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Pareto's Lions and Foxes of the Ruling Elite

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Econ101

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In the last part of his Treatise , Pareto attempts to show how the distribu- tion of residues in a population is related not only to its belief systems and intellectual life, but also, and most importantly, to the state of the polity and of the economy. Here Pareto deals only with the first two residues, those of "combinations" and of "persistence." Residues of the first type impel men to system making, that is, to elaborate pseudo-logical combinations of ideas. Class I residues lead men to manipulate various elements found in experience. They are at the root of magical practices to control, as the case may be, the weather, the course of a disease, or the love of a maiden. At more complex levels, Class I residues lead people to engage in large-scale financial manipulation--to merge, combine, and recombine enterprises. At still more complex levels, they explain the urge of politicians and statesmen to join and fuse political forces, to make political deals, and to build political empires. Men primarily moved by Class I residues are like Machiavelli's "foxes," capable of experiment, innova- tion, and departure from common use, but lacking fidelity to principles and to those conservative virtues that insure stability.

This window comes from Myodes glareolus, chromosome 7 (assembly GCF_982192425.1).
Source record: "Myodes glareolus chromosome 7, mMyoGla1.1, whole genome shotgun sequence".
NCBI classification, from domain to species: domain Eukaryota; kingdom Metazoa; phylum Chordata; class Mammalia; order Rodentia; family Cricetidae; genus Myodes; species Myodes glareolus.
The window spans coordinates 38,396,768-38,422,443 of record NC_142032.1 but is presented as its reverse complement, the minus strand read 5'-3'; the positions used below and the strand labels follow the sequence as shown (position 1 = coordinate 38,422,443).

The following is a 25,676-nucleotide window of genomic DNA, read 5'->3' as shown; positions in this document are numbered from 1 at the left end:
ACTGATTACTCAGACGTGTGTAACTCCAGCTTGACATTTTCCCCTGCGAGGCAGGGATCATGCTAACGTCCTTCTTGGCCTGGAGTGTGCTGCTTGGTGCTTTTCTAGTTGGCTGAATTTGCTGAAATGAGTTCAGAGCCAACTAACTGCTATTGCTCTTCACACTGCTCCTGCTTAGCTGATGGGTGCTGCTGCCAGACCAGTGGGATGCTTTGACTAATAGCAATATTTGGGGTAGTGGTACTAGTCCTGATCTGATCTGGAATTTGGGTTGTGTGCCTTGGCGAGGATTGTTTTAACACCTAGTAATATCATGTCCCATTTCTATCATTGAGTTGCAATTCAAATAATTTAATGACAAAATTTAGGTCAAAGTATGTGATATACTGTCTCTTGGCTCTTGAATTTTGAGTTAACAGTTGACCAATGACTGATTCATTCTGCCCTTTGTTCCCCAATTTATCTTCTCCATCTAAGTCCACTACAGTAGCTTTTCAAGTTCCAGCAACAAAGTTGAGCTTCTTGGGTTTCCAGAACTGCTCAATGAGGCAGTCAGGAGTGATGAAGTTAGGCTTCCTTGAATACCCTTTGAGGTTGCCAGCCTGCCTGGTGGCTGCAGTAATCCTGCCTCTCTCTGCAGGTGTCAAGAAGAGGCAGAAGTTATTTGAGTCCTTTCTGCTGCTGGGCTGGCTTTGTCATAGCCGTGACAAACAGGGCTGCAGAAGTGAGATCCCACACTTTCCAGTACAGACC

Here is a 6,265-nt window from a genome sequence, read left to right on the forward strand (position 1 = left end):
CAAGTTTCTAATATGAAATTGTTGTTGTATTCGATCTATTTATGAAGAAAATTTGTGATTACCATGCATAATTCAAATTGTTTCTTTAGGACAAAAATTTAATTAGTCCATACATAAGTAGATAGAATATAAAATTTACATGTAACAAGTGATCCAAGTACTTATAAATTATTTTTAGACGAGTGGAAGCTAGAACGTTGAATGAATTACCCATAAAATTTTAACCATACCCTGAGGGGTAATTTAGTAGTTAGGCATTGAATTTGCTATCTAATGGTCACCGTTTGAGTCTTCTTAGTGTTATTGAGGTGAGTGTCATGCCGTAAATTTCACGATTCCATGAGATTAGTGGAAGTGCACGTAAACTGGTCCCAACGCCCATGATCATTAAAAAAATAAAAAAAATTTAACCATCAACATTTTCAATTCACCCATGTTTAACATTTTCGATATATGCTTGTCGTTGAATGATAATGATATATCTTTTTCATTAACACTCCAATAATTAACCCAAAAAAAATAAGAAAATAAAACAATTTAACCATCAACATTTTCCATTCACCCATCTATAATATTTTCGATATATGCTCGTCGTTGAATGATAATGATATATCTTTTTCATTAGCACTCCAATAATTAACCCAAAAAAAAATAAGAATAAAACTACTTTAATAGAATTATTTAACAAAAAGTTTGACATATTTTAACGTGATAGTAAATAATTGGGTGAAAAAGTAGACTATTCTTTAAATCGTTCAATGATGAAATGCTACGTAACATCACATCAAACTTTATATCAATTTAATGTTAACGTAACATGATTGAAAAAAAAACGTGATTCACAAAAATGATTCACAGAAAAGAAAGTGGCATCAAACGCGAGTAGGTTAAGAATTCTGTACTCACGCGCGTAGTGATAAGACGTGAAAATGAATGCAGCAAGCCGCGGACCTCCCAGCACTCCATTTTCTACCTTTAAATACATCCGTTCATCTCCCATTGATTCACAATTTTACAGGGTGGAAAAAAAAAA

The conservative forces of "social inertia" are represented by men in whom the second class of residues (persistence of aggregates) predominate. Such men have powerful feelings of loyalty to family, tribe, city, and nation; they display class solidarity, patriotism, and religious zeal; and they are not afraid of using force when necessary. These are Machiavelli's "lions."

In the world of his day, more particularly in Italy and France, Pareto be- lieved that the foxes were in the ascendancy. The political and economic scene was dominated by political wheelers and dealers, by unscrupulous lawyers and intellectual sophists, by speculators and manipulators of men. Pareto's concern was that if this condition were to remain unchecked, social equilibrium would be fundamentally upset and the social order would totter. Yet he felt that the chances were high that, as had so often happened in the past, men of conser- vatism and persistence would finally rise, sweep the reign of foxes aside, and make sure that stability could again come into its own. Faith, patriotism, and national honor would once again claim the allegiance of all.

After a certain period of time, the foxes will again infiltrate into the seats of government, for their mental skills and expertise cannot be dispensed with for long. They will slowly undermine the certainties that the lions uphold, and their corrosive intelligence will undermine the uncomplicated faith of the militant lions. As a result, the wheel will come full circle and a new age of deceit and manipulation will dawn.

All belief in progress or evolution was for Pareto so much nonsense. Human society was bound to repeat forever the same cycle from rule by lions to rule by foxes and back again. It is characterized by a continually shifting but ultimately unchanging equilibrium. There is nothing new in history; it is only the record of human folly. Utopia is, literally, nowhere.

From Coser, 1977:395-396.

Read other people's take on Pareto by googling him. Kind of interesting.
 
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